Other Minds Festival:
OM 8: Panel Discussion & Concert 2 (video)

Item Type: Video Duration: 175 min
Event Type: Lecture / Panel Discussion Program Origin: Other Minds

Additional Media Files (click to view)

This first part of this program begins with the concluding performance from the first concert of the OM 8 Festival held on March 7, 2002. The composition is “New Work,” an improvisation by The Circle Trio, Pauline Oliveros, accordion, India Cook, violin, and Karolyn van Putten, voice. The second concert of OM 8 Festival, held on March 8, 2002, then begins with a panel discussion moderated by Charles Amirkhanian and featuring Richard Teitelbaum, Tom Buckner, and composers Annea Lockwood, Lou Harrison. Teitelbaum talks about how his interest in shakuhachi music led him to collaborate with some of the great Japanese masters of the instrument and influenced many of his electro-acoustic compositions. Lou Harrison then demonstrates the tack piano, for which he thinks he has composed the only work for its solo performance. Harrison also offers a brief explanation and demonstration of various tuning systems on a harpsichord. Annea Lockwood and Tom Buckner then describe the intent and process that went into their joint creation “Duende,” which is for baritone and tape.

In part two of this program the second concert of the OM 8 Festival continues with:

Sonata for Harpsichord

Was composed by Harrison for Linda Burman-Hall to play on the eve of 2000. It offers three contrasting moods based on modal scales: a bustling, energetic opening with inner-voice trills, a warmly lyrical central meditation, and a flamenco-tinged ‘Estampie' dance accented by exuberant cluster chords. Harrison planned the work for the Baroque well-temperament Kirnberger II, which he also used to compose his first “Concerto for Piano with Selected Orchestra” (1985). “Sonata for Harpsichord” is performed on a French double harpsichord tuned at A=415. "Linda Burman-Hall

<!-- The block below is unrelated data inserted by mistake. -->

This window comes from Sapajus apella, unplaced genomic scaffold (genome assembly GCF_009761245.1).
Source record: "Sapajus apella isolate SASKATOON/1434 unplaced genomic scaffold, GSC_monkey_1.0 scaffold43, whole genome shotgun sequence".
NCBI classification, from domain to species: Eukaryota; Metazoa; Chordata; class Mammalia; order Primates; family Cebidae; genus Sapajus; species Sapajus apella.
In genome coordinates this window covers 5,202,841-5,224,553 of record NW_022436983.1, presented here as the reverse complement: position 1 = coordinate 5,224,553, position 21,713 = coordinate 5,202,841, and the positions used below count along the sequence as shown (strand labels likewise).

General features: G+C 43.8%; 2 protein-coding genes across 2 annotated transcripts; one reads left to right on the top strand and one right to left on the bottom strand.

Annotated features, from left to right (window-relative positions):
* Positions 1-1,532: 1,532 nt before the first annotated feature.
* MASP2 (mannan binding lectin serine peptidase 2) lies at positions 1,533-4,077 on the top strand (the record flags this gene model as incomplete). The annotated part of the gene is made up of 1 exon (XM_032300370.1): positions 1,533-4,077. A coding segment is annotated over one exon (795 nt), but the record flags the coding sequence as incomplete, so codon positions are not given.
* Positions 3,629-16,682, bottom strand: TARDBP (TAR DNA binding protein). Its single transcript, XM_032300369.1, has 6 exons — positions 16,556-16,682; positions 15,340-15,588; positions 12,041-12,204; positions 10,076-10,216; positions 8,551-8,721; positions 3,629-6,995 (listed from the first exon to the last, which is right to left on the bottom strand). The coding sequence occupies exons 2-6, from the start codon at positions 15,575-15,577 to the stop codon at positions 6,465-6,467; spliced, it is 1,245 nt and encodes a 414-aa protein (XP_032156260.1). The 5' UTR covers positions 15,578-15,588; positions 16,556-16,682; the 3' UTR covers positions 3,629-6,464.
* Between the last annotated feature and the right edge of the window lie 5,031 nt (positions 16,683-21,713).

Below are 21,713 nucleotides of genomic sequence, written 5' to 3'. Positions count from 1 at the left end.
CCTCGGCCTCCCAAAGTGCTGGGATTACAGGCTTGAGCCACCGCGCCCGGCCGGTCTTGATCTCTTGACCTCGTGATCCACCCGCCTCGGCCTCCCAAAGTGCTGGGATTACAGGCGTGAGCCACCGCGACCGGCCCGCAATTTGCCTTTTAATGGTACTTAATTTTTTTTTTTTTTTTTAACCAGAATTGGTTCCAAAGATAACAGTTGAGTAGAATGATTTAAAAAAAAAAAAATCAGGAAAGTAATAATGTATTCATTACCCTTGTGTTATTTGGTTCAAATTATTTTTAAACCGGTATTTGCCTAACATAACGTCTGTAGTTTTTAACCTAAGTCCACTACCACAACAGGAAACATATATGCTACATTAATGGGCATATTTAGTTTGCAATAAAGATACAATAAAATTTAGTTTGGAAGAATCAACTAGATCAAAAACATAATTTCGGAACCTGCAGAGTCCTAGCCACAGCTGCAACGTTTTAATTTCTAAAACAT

Consists of a suite of incidental music created with Guggenheim Fellowship support to accompany a rod-puppet production of the classic French play, which did not materialize once the music was composed. Corneille's play “Cinna” is a grand political intrigue in which loyalty conflicts with revenge. Harrison's special "fully just 7-limit tuning""which produces a spectrum of finely-nuanced melodic semitone relationships and larger intervals of either ‘pure' or ‘poisonous' affect"is particularly appropriate to a theatre world obsessed with power inequities and strategic alliances, a world in which affinity is tempered by antipathy. Instead of the ‘totalitarian tonal regime' imposed by equal temperament (which often masquerades as democracy), just-intonation pitch relationships such as those of “Cinna” give rise to a complex and changeable tonal theatre, a stratified society of sound in which pitches become actors, creating interval relationships and motives of character. “Cinna” is pitched at A=415 at the request of the composer, bringing it closer to the world of Corneille while reducing the risk of broken strings. "Linda Burman-Hall